On coming to Morton County he entered a pre-emption in section 4, township 35, range 40. He proved up, improved his land, and lived there until he finally retired from active work as a farmer. The first shelter he constructed for his family was a dugout. Despite the untoward conditions which then prevailed he made a living by farming and stock raising, and also did some freighting from Syracuse to Richfield and other points in the West. He was one of the first to grow broom corn, maize and kaffir corn, but always combined his agricultural operations with stock raising. His country home was in Center Township. Through many years of consecutive efforts he accumulated a modest farm and ranch and has always lived the life of a private citizen. When Elkhart was established he was one of the first to interest himself in merchandising, and the pioneer building of the firm of Blackburn & Firman is still the main business house of the town.
Neriah Blackburn cast his first presidential vote for President Lincoln at Little Rock, Arkansas, while he was in uniform and not yet of age. He has been a republican all his life but has let the other fellow keep the offices. At Milan, Kansas, he joined the Masonic order and is a past master of the lodge at Argonia.
In Sumner County, Kansas, November 7, 1883, Neriah Blackburn married Miss Mollie Monahan, who died at Seely, Texas. Their children were William J.; and Myrtle, wife of Henry Crawford, of Saline County, Kansas.
William J. Blackburn was born in Sumner County, Kansas, August 24, 1884, and was not yet old enough to appreciate the fact when his parents moved from that section and settled in Stevens County. He acquired a country school education, and as a boy did everything on the farm and ranch and his early experiences would qualify him as a farmer. Before he was nineteen he began teaching school, and taught six terms in Stevens and Seward counties. At one time he was a member of the Stevens County Examining Board. From the work of the schoolroom he turned to merchandising at Hugoton as a member of the firm of Hodges & Blackburn. Two years later Mr. Firman bought the interest of Mr. Hodges, and thereafter the business was conducted as Blackburn & Firman until its incorporation in 1916. The Blackburn & Firman Mercantile Company handles the bulk of the general merchandise in and around Elkhart, and beside their heavy retail business they do considerable jobbing.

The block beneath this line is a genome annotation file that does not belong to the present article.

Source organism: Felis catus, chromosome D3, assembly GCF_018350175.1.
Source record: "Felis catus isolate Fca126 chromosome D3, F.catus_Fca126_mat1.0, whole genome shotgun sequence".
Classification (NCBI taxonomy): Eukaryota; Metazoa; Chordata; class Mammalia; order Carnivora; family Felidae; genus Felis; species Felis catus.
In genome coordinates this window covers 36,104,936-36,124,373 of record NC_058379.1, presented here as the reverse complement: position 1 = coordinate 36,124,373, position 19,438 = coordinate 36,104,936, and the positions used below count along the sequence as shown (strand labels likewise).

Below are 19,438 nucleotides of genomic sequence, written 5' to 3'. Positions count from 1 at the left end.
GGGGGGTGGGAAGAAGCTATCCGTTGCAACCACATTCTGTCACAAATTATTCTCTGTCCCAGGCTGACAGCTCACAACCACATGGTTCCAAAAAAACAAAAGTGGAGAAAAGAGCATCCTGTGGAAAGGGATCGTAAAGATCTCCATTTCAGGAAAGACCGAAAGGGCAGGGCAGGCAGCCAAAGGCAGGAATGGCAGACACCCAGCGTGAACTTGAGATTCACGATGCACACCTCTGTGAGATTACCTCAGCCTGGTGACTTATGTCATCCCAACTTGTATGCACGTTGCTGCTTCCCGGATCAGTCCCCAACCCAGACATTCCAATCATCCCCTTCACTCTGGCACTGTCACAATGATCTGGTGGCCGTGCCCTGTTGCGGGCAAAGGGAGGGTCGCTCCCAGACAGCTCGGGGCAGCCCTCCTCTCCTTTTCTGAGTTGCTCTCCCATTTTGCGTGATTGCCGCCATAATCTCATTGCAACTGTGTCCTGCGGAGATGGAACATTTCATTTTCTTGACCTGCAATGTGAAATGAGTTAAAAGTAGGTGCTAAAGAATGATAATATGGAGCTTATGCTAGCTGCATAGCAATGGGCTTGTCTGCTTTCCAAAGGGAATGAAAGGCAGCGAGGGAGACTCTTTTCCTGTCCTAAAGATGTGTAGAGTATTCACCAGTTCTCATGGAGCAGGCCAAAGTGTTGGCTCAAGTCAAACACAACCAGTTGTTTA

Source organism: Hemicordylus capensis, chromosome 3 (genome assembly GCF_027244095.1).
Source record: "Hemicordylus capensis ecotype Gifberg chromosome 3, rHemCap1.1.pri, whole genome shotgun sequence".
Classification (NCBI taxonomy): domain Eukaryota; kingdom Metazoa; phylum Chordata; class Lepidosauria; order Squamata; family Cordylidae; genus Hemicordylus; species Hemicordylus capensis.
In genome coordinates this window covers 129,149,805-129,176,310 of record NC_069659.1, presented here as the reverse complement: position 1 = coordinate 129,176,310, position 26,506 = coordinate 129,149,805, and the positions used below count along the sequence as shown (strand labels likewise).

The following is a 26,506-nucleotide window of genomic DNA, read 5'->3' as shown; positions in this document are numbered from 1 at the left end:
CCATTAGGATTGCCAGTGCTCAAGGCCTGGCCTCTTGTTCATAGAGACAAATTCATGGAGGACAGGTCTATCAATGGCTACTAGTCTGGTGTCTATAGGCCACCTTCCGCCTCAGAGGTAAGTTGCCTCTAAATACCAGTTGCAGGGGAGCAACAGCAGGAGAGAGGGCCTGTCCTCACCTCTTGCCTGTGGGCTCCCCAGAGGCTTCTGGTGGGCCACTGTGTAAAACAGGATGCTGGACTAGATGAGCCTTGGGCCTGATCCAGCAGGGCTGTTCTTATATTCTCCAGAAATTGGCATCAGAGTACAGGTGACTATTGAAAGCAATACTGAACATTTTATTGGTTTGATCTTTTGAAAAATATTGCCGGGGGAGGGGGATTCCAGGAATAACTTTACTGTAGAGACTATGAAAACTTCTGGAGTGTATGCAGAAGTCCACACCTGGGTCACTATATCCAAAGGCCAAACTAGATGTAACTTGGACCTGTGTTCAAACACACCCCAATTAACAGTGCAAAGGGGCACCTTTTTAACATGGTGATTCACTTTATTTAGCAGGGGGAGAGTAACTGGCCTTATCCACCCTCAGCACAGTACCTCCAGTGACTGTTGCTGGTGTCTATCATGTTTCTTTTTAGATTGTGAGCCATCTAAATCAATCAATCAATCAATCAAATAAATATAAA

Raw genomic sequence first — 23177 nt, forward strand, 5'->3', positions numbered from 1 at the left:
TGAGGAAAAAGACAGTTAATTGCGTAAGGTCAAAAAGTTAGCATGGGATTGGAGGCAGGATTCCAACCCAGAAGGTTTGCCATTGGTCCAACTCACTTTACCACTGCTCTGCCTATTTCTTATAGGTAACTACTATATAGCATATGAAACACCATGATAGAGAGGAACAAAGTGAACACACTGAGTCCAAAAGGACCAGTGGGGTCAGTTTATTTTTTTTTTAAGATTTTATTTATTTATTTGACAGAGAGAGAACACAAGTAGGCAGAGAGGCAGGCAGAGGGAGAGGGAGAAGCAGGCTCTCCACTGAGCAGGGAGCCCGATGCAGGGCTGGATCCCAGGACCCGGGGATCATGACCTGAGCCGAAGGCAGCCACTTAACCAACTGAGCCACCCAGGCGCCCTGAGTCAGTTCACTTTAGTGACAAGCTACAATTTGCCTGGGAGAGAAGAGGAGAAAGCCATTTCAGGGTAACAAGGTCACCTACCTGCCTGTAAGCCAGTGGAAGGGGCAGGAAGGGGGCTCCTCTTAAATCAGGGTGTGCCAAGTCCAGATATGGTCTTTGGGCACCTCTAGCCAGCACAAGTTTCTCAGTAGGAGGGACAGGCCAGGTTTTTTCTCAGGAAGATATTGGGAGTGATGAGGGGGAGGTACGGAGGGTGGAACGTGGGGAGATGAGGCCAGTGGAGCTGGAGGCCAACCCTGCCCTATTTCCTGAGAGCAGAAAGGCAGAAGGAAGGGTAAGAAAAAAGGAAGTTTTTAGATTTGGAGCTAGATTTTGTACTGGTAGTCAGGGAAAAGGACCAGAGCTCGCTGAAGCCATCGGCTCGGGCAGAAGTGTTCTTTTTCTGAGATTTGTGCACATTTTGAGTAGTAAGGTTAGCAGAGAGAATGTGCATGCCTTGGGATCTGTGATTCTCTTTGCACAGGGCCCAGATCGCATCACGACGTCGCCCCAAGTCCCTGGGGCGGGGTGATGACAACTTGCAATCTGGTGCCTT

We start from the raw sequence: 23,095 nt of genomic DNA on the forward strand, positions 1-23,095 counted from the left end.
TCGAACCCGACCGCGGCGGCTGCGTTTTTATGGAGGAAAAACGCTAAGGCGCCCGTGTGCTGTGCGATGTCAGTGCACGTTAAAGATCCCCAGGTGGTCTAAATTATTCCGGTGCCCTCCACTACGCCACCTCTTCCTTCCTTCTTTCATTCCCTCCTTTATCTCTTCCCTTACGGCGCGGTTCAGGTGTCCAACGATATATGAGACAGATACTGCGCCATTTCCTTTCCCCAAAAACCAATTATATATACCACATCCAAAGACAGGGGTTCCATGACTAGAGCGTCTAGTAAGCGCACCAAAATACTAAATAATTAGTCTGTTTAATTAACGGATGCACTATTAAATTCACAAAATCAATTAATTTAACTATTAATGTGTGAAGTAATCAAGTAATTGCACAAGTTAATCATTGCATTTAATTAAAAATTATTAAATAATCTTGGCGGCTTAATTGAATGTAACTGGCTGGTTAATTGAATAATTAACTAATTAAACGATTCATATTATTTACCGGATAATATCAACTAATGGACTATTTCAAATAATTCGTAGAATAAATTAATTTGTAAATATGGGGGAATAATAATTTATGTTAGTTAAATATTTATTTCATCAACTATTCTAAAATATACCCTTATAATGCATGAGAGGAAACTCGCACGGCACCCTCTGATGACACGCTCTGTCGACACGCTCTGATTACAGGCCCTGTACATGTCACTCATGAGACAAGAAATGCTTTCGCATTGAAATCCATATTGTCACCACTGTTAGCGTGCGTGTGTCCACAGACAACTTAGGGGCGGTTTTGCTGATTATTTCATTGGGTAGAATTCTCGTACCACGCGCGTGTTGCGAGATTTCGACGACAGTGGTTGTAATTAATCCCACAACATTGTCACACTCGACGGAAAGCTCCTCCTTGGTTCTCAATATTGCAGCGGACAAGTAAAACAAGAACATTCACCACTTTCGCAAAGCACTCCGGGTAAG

Since becoming a citizen of Elkhart Mr. Blackburn has filled the office of mayor, has been a member of the common council and is now trustee of Taloga Township. Politically he is a strong republican and has been an active leader for his party. He was a delegate to the convention at Hutchinson which named delegates to the national republican convention of 1916, and has also served as chairman of his party committee in Morton County. Fraternally he is a past noble grand of the Independent Order of Odd Fellows.
At Hugoton, Kansas, May 9, 1906, Mr. Blackburn married Miss Flossie Lamkin, daughter of Albert W. and Marian (Crawford) Lambkin. Her father is a native of New York, is an old resident of Kansas and is now living in Cowley County. Mrs. Blackburn was one of five daughters, her sisters being Mrs. Alice Smith, Mrs. Ed. Bowman, Miss Muriel and Miss Flora. The three children of Mr. and Mrs. Blackburn are William Rex, Claude and Nellie.
Transcribed from A Standard History of Kansas and Kansans, written and compiled by William E. Connelley, Secretary of the Kansas State Historical Society, Topeka. [Revised ed.] Chicago: Lewis Publishing Co., 1919, c1918. 5 v. (xlviii, 2530 p.,  leaves of plates): ill., maps (some fold.), ports.; 27 cm.